The first time I went to Riis Beach in the Rockaways, I had no idea that I was about to enter a magical land of liberated queer and trans folks holding space together on the glittering sand. I packed my SPF and beach towel with the intention of simply lounging out and relaxing in the ocean with my femme friends — I had figured there might be a few fellow gays with whom we could congregate, but had no idea what I was in for. As we piled into the crowded Q35 bus, I looked around to find a sea of beautiful queers from all walks of life: some donning glitter in their chest hair, others sporting fishnet looks, and others sharing stolen kisses while crammed into one bus seat together. We were all headed to the same place — officially named The People’s Beach at Jacob Riis Park.
“When you look at the vast stretch of Riis Beach and the intense concentration of people at the queer end, I think it speaks volumes,” longtime Riis beachgoer Christine Davitt tells GO. The rest of the beach is dispersed with small pockets of families throwing frisbees and straight couples hosting summer BBQs. But as you enter the “queer” section of the beach, you can hardly see a patch of sand as our towels create an expansive and colorful quilt under a canopy of rainbow umbrellas that cover beautiful queer bodies.
The park area was named after social reformer and photojournalist Jacob Riis, who made his mark on society through documenting the wretched city living conditions for marginalized and poor communities. And the beach has long been a destination centered around community vibes like Riis’ work. “My family used to go [in the ‘90s] and we’d drive out to Riis when public transport didn’t go out there,” recalls lifetime Riis beachgoer Hudson Krakowski. “My dad would fill up the car and we’d drive out as a summer weekend activity. For first generation New Yorkers, it was where you went. Now, you’ll find people voguing in the water and feeling free to go topless.”
After renovations in 1937, Riis Beach quickly became a popular cruising destination and hotspot for gay men. Lesbian and queer women claimed a nearby spot at the sand in the 1950s and by the 1960s, the entire stretch of beach was teeming with a diverse array of LGBTQ people. While today Riis’s unnofficial, and to many, official moniker is New York’s queer beach, “normie” New Yorkers also feel comfortable at Riis and surrounding attractions. Riis has indeed evolved into a space known to be inclusive and welcoming to all.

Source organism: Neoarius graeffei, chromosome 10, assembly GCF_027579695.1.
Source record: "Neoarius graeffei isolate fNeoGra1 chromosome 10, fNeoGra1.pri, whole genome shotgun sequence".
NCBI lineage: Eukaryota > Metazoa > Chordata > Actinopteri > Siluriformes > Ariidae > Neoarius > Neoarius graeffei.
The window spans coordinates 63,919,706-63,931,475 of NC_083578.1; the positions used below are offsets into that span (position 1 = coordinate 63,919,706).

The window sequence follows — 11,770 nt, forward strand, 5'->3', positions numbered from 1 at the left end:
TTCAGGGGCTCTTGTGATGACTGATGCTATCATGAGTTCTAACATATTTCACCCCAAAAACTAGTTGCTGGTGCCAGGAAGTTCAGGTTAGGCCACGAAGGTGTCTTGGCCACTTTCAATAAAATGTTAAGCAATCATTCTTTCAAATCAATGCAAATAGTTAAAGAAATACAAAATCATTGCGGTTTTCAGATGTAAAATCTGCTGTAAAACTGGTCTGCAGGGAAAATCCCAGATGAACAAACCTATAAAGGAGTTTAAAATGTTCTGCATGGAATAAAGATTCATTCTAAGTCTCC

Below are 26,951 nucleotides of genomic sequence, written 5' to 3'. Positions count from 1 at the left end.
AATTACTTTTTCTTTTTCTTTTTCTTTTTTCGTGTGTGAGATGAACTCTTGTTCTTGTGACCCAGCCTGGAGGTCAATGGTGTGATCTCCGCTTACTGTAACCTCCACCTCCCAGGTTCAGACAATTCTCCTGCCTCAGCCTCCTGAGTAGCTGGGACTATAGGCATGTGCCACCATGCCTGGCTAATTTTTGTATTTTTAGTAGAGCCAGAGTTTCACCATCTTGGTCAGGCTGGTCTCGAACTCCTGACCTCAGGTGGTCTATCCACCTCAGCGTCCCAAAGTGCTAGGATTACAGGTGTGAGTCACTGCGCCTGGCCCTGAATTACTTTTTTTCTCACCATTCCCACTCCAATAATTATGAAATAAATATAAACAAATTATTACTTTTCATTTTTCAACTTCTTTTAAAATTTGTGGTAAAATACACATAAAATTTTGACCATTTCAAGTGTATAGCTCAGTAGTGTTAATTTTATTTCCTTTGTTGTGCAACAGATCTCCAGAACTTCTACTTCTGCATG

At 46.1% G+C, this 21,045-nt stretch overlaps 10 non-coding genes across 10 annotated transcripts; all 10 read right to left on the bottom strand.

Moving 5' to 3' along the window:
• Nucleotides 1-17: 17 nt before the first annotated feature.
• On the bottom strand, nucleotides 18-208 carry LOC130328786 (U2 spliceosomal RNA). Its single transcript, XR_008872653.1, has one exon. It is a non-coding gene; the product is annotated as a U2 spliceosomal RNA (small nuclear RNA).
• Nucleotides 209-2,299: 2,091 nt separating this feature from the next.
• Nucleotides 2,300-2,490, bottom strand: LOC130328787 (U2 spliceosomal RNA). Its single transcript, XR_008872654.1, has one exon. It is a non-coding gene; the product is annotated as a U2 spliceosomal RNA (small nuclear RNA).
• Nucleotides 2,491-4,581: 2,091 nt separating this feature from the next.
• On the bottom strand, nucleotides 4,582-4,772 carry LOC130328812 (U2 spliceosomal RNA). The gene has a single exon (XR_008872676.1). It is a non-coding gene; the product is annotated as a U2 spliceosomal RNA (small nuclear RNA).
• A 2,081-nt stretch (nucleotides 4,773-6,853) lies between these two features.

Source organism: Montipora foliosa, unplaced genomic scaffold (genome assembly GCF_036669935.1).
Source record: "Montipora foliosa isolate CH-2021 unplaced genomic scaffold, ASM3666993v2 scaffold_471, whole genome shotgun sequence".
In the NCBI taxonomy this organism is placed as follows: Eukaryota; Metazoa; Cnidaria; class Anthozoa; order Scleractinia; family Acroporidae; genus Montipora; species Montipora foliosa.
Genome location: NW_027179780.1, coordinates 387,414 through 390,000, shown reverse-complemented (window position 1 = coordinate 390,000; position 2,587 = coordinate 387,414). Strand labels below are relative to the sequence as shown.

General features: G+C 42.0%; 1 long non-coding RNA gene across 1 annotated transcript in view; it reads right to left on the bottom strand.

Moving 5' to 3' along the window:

Every year, you can find celebratory queer events on the beach — some queer people, who are called to the ocean instead of the streets, spend Pride weekend at Riis. There’s also an annual Fat Femme Beach Day and monthly queer sports games, just to name a few. “My first time at Riis may have been for the annual Fat Femme Beach Day,” Davitt recalls. “It was awe-inspiring to go to the beach and be surrounded by fellow queer, fat femmes.”
Last year, Ashley Young, who indentifies as non-binary, ventured out to Riis for the first time only knowing the one or two friends they were meeting up with. After walking through a sea of frat boys to get to the queer section, they immediately felt a sense of safety and comfort when surrounded by their community. “The energy was celebratory, vibrant, bright, and at the same time, peaceful,” Young says. “I felt received by many smiles, much conversation, and full-bellied laughter interacting with friends and queers who I was just meeting for the first time.”
If you are visiting New York City for the summer, it’s time to officially add Riis Beach to your list of must-visit activities. Even if you show up by yourself, you’ll leave with a stronger sense of a new community. “Everyone is so social and approachable. I know if I went on my own I’d still leave with ongoing connections,” Young affirms. As an annual regular at the beach, Davitt asserts that if you come as you are to Riis, you’ll be welcomed with open arms. “There’s no need to be nervous! Riis truly feels like a community and everyone is welcome there,” she says.
On your walk down the boardwalk from the bus stop to the rainbow umbrellas, you can stop for fish tacos, fried chicken waffle cones, or ice cream. You’ll likely meet lesbian moms on your walk, running around topless after their children. You might find gay men making out in the ocean with glitter streaming down their skin. You’ll definitely find people being their authentic selves. “Being able to be a trans person topless, it was very nice and it felt really good to not have to wear a swim top because that’s not something I identify with,” Krakowski tells GO. At Riis, queer and trans bodies are out and proud.
For more on the history of Riis Beach visit nyclgbtsites.org. For info on visiting Riis Beach this summer call (718) 318-4300 or visit nps.gov for general information. Visit mta.info/ for transit directions.